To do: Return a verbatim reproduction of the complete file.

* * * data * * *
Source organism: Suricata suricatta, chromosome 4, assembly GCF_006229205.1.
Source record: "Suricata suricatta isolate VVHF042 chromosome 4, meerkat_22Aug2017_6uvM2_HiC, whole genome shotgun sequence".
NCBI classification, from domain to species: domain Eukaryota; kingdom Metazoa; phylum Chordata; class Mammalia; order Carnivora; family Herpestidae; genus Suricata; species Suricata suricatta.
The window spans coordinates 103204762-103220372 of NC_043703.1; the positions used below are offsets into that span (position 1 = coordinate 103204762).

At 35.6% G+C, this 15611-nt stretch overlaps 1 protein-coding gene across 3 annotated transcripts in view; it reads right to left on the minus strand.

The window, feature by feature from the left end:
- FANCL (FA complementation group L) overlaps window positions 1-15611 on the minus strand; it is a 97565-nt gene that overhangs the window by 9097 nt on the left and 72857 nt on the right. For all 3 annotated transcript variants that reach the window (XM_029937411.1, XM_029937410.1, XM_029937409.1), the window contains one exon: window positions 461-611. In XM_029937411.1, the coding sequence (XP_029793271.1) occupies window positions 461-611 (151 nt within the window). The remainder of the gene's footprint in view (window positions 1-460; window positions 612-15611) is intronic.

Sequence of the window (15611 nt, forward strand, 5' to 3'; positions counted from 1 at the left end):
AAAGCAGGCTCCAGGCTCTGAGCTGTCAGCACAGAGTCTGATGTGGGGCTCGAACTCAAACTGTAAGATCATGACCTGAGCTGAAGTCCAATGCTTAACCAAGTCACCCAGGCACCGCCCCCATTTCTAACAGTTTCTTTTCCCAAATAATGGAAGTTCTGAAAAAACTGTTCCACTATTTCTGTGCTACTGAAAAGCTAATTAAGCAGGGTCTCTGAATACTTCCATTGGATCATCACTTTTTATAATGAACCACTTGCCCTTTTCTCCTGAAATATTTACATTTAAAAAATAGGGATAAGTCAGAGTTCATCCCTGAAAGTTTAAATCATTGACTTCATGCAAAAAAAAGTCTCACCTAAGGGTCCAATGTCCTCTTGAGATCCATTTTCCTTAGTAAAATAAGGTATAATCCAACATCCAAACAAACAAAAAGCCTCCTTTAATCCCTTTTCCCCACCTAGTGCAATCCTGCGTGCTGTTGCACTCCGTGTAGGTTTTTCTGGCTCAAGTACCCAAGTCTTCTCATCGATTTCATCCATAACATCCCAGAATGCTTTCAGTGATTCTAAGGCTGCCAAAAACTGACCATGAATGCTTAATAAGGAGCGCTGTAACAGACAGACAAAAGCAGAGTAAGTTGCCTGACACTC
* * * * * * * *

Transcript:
Source organism: Suricata suricatta, chromosome 4, assembly GCF_006229205.1.
Source record: "Suricata suricatta isolate VVHF042 chromosome 4, meerkat_22Aug2017_6uvM2_HiC, whole genome shotgun sequence".
NCBI classification, from domain to species: domain Eukaryota; kingdom Metazoa; phylum Chordata; class Mammalia; order Carnivora; family Herpestidae; genus Suricata; species Suricata suricatta.
The window spans coordinates 103204762-103220372 of NC_043703.1; the positions used below are offsets into that span (position 1 = coordinate 103204762).

At 35.6% G+C, this 15611-nt stretch overlaps 1 protein-coding gene across 3 annotated transcripts in view; it reads right to left on the minus strand.

The window, feature by feature from the left end:
- FANCL (FA complementation group L) overlaps window positions 1-15611 on the minus strand; it is a 97565-nt gene that overhangs the window by 9097 nt on the left and 72857 nt on the right. For all 3 annotated transcript variants that reach the window (XM_029937411.1, XM_029937410.1, XM_029937409.1), the window contains one exon: window positions 461-611. In XM_029937411.1, the coding sequence (XP_029793271.1) occupies window positions 461-611 (151 nt within the window). The remainder of the gene's footprint in view (window positions 1-460; window positions 612-15611) is intronic.

Sequence of the window (15611 nt, forward strand, 5' to 3'; positions counted from 1 at the left end):
AAAGCAGGCTCCAGGCTCTGAGCTGTCAGCACAGAGTCTGATGTGGGGCTCGAACTCAAACTGTAAGATCATGACCTGAGCTGAAGTCCAATGCTTAACCAAGTCACCCAGGCACCGCCCCCATTTCTAACAGTTTCTTTTCCCAAATAATGGAAGTTCTGAAAAAACTGTTCCACTATTTCTGTGCTACTGAAAAGCTAATTAAGCAGGGTCTCTGAATACTTCCATTGGATCATCACTTTTTATAATGAACCACTTGCCCTTTTCTCCTGAAATATTTACATTTAAAAAATAGGGATAAGTCAGAGTTCATCCCTGAAAGTTTAAATCATTGACTTCATGCAAAAAAAAGTCTCACCTAAGGGTCCAATGTCCTCTTGAGATCCATTTTCCTTAGTAAAATAAGGTATAATCCAACATCCAAACAAACAAAAAGCCTCCTTTAATCCCTTTTCCCCACCTAGTGCAATCCTGCGTGCTGTTGCACTCCGTGTAGGTTTTTCTGGCTCAAGTACCCAAGTCTTCTCATCGATTTCATCCATAACATCCCAGAATGCTTTCAGTGATTCTAAGGCTGCCAAAAACTGACCATGAATGCTTAATAAGGAGCGCTGTAACAGACAGACAAAAGCAGAGTAAGTTGCCTGACACTC